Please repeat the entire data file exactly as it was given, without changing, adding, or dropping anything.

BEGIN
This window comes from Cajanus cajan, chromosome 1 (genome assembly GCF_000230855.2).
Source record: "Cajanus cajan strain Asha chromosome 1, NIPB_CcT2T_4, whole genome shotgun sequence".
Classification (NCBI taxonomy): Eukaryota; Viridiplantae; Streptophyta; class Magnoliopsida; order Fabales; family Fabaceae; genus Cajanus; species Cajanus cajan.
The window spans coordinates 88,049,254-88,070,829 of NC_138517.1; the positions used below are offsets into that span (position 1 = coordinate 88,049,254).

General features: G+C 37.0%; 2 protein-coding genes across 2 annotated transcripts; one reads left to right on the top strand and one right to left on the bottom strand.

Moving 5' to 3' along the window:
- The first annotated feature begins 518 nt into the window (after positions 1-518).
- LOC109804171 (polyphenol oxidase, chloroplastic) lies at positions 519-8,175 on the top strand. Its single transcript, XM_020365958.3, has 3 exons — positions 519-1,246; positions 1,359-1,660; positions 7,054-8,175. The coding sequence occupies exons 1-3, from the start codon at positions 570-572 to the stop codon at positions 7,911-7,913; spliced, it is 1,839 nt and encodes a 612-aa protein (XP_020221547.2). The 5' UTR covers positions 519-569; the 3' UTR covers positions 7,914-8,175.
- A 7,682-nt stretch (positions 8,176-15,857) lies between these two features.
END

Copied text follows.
This window comes from Cajanus cajan, chromosome 1 (genome assembly GCF_000230855.2).
Source record: "Cajanus cajan strain Asha chromosome 1, NIPB_CcT2T_4, whole genome shotgun sequence".
Classification (NCBI taxonomy): Eukaryota; Viridiplantae; Streptophyta; class Magnoliopsida; order Fabales; family Fabaceae; genus Cajanus; species Cajanus cajan.
The window spans coordinates 88,049,254-88,070,829 of NC_138517.1; the positions used below are offsets into that span (position 1 = coordinate 88,049,254).

General features: G+C 37.0%; 2 protein-coding genes across 2 annotated transcripts; one reads left to right on the top strand and one right to left on the bottom strand.

Moving 5' to 3' along the window:
- The first annotated feature begins 518 nt into the window (after positions 1-518).
- LOC109804171 (polyphenol oxidase, chloroplastic) lies at positions 519-8,175 on the top strand. Its single transcript, XM_020365958.3, has 3 exons — positions 519-1,246; positions 1,359-1,660; positions 7,054-8,175. The coding sequence occupies exons 1-3, from the start codon at positions 570-572 to the stop codon at positions 7,911-7,913; spliced, it is 1,839 nt and encodes a 612-aa protein (XP_020221547.2). The 5' UTR covers positions 519-569; the 3' UTR covers positions 7,914-8,175.
- A 7,682-nt stretch (positions 8,176-15,857) lies between these two features.